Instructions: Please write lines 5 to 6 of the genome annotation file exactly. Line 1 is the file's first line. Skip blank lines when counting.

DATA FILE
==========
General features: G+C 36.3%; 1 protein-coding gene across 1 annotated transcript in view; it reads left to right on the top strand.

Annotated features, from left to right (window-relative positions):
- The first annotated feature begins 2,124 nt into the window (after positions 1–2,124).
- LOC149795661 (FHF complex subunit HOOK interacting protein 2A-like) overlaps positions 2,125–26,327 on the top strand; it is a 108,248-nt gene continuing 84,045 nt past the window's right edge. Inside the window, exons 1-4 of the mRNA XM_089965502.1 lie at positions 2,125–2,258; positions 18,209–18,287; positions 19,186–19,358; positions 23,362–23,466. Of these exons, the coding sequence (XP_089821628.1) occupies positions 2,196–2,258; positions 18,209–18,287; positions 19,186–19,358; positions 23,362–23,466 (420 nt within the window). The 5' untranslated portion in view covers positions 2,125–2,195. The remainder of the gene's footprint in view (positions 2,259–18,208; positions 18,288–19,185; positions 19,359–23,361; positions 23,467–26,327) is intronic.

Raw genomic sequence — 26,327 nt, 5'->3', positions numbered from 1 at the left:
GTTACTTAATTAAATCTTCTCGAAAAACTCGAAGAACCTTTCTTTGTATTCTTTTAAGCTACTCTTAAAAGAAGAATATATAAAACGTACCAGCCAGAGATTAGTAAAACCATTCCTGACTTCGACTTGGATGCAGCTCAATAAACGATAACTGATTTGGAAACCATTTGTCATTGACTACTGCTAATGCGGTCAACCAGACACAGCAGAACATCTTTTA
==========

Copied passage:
Raw genomic sequence — 26,327 nt, 5'->3', positions numbered from 1 at the left:
GTTACTTAATTAAATCTTCTCGAAAAACTCGAAGAACCTTTCTTTGTATTCTTTTAAGCTACTCTTAAAAGAAGAATATATAAAACGTACCAGCCAGAGATTAGTAAAACCATTCCTGACTTCGACTTGGATGCAGCTCAATAAACGATAACTGATTTGGAAACCATTTGTCATTGACTACTGCTAATGCGGTCAACCAGACACAGCAGAACATCTTTTA